individual consciousness to God consciousness (Parama Shiva)”.
Kashmir was regarded as the abode of gods and every brahmin in
south recites the Sharda Strotam -namaste sharada devi Kashmira
puravasini. Scholars from South often visited Kashmir, especially
Takshashila and Sharda peeth in Neelam valley, in pursuit of
knowledge about Kashmir Shaivism and Tantraloka such as
Madhuraja who travelled at the age of 74 from Madurai to Kashmir
and stayed there for about a decade and Vasugupta who on
instructions from Lord Shiva himself went to Kashmir and found
The Shiva-Sutras inscribed on a rock.Panini taught at Takshashila
while Patanjali and Kalhana Pandit also belonged to Kashmir.The
narrator revisits Kashmir and finds the great tradition of Kashmiri
Shaivism has come to an end with Swami Lakshman Joo in 1992
and recounts the fate of Kashmiri Pandits who faced terrorist
violence in 1990 and fled the valley.
As per the author, “ They (Great Brahmins) communicated with the
Gods not for their self realisation but for the welfare of the
humanity and regarded various manifestations of nature as their
Gurus.” Vedas contain divine revelations of rishis who did tapasya
and realised the highest of truth, the hidden secrets of the Divine of
the Shaktis of the Cosmic Supreme embedded in the mantras. The
Brahmins are regarded as Satyam, Jnanam and Anantam. The
book however does not miss to lay the blame of Hindu decadence
at the door of later day Brahmins who lost their achara and
dharma, forgot their sense of duty, fell prey to material things and
created schisms in the Hindu society besides hatred and jealousy.
However, even in such dark times the narrator finds Sankara
Shastri and his son Kannan engrossed in the Vedic jnana and insists
that in Kalayuga we should not be cynical.
The foreword of the book has been written by Dr Subramanian
Swamy, a reputed Scholar-politician who lays emphasis on the
resilience of Hindu India which remained under the rule of muslim
and christian bigots for about a thousand years, yet more than a
quarter of its population could not be converted.
The novel inter alia discusses the indestructible Brahman and its
molecular manifestaton, the Atman, the Jiva, the ego, the
antahkarana, the Maya, the yajna (Sacrifice) and the three gunas,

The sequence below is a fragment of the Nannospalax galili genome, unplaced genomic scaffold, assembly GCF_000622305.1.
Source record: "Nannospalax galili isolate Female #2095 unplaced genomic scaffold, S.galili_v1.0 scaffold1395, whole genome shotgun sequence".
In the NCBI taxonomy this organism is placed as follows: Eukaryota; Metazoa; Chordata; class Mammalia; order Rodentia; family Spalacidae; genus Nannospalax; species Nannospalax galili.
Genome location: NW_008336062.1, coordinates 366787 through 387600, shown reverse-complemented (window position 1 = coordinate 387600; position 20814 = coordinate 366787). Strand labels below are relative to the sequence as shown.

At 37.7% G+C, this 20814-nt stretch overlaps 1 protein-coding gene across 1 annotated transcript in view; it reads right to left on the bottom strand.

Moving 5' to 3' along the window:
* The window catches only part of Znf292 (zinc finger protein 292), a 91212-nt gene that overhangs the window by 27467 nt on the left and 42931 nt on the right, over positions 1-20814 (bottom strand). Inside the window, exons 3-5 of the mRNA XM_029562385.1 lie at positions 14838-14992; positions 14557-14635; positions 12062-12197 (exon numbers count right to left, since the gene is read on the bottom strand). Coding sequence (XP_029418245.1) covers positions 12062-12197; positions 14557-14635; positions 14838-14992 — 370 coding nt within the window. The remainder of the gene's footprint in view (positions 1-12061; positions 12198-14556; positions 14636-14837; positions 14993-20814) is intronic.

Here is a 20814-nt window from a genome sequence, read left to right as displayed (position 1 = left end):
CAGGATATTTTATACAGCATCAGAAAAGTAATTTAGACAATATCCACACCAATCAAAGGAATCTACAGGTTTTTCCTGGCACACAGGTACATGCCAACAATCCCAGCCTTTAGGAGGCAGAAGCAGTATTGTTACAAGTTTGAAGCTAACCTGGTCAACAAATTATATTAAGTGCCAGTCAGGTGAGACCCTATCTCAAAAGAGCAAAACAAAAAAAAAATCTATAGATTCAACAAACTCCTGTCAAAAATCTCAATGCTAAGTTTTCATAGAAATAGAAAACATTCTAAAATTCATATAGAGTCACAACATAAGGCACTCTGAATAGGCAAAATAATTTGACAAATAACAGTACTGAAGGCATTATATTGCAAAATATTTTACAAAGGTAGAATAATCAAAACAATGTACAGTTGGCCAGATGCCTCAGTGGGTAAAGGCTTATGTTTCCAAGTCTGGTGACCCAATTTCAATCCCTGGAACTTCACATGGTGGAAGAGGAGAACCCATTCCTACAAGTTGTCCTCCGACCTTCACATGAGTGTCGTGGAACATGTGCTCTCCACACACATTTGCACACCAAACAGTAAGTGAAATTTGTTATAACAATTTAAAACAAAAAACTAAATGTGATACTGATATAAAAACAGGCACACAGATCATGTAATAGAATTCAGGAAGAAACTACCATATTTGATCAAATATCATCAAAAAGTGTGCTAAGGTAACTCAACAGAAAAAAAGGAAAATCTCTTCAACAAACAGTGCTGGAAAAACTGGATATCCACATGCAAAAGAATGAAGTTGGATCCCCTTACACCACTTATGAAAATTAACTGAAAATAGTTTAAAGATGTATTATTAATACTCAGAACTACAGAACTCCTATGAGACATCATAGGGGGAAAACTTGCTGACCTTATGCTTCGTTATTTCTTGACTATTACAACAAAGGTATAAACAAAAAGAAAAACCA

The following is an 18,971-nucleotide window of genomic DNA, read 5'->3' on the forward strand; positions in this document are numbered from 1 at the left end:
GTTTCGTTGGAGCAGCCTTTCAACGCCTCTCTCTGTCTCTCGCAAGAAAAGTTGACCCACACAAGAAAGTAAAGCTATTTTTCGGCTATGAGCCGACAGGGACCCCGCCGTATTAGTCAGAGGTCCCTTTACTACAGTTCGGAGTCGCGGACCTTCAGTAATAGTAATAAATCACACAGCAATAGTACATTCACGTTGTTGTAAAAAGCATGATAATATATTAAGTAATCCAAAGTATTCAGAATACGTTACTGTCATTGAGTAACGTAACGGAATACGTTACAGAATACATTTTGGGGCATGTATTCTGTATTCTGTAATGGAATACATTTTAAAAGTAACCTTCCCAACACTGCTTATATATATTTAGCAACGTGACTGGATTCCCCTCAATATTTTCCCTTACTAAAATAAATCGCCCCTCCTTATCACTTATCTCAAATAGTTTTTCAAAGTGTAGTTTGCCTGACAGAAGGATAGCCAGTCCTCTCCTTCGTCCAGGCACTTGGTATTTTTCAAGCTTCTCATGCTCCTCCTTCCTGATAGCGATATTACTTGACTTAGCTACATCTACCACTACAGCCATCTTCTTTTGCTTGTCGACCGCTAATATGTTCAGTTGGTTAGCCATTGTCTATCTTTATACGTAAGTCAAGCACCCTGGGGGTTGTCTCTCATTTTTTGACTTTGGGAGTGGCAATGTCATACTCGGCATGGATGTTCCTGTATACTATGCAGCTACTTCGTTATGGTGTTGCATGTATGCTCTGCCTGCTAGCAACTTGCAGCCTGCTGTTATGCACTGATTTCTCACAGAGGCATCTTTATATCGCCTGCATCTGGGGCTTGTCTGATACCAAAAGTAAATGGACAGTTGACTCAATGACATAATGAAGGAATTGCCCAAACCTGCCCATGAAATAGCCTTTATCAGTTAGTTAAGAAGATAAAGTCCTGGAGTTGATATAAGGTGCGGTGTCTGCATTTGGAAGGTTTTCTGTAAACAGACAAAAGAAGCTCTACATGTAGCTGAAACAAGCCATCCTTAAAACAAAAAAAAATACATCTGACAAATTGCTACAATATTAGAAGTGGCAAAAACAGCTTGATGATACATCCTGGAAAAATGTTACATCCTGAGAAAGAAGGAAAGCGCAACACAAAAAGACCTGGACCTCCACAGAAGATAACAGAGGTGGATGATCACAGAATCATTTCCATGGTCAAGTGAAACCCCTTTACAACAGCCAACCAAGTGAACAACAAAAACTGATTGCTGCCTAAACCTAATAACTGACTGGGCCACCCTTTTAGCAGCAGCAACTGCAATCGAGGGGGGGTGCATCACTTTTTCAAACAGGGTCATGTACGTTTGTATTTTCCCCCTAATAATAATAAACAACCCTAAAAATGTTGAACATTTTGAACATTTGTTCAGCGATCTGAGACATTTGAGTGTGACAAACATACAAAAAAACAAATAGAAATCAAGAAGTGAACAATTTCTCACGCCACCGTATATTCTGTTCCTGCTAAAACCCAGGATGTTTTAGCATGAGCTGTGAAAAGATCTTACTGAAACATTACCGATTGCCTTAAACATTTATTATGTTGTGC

(sattvic, rajasic and tamasic). Expounding the origin of the universe
the author quotes the Upanishad, “ All the universe is born out of
Bliss, by Bliss all live, and to Bliss all return. Delight, Bliss the
source of life, the fount of this creation…….We worship God as
Beauty, as Delight, Shyama Sundara…..we should not be afraid of
God, we should love him.” This concept is contrary to the belief held
by Jews, Christians and Muslims who regard Man as a perpetual
sinner and under constant threat of being punished by God.
To sum up, the book presents a pageant of Hindu thinkers and their
thoughts which has nurtured this culture for more than five
thousand years. Commenting on this culture, the great urdu poet-philosopher MohammadIqbal writes:
Yunan-o- Misr-o-Roma sab mit gaye jahan se;
Ab tak magar hai baqi naam-o-nishan hamara.
Kuch baat hai ki hasti mitti nahin hamari;
Sadiyon raha hai dushman daure-zaman hamara.
(The great civilisations of Greece, Egypt and Rome have all become history yet the Indian Civilization
continues unabated.There is something inherent in our culture that sustained us through ages otherwise evil forces of the world have always tried to finish us.)
The book has been published by D.K.Printworld (P) Ltd,F-52,Bali
Nagar,New Delhi 110015 and is priced at Rs 295.00.

4 thoughts on “Book Review : Paramahamsa – A Vedantic Tale By R Subramony (Reviewed by Deepak Budki)

    • Atheism does not mean you should not know what is written in religious books. Atheism is a thinking process by which u try to get to the reality of being. Incidentally your own Guru happened to be an atheist. Chander M. Bhat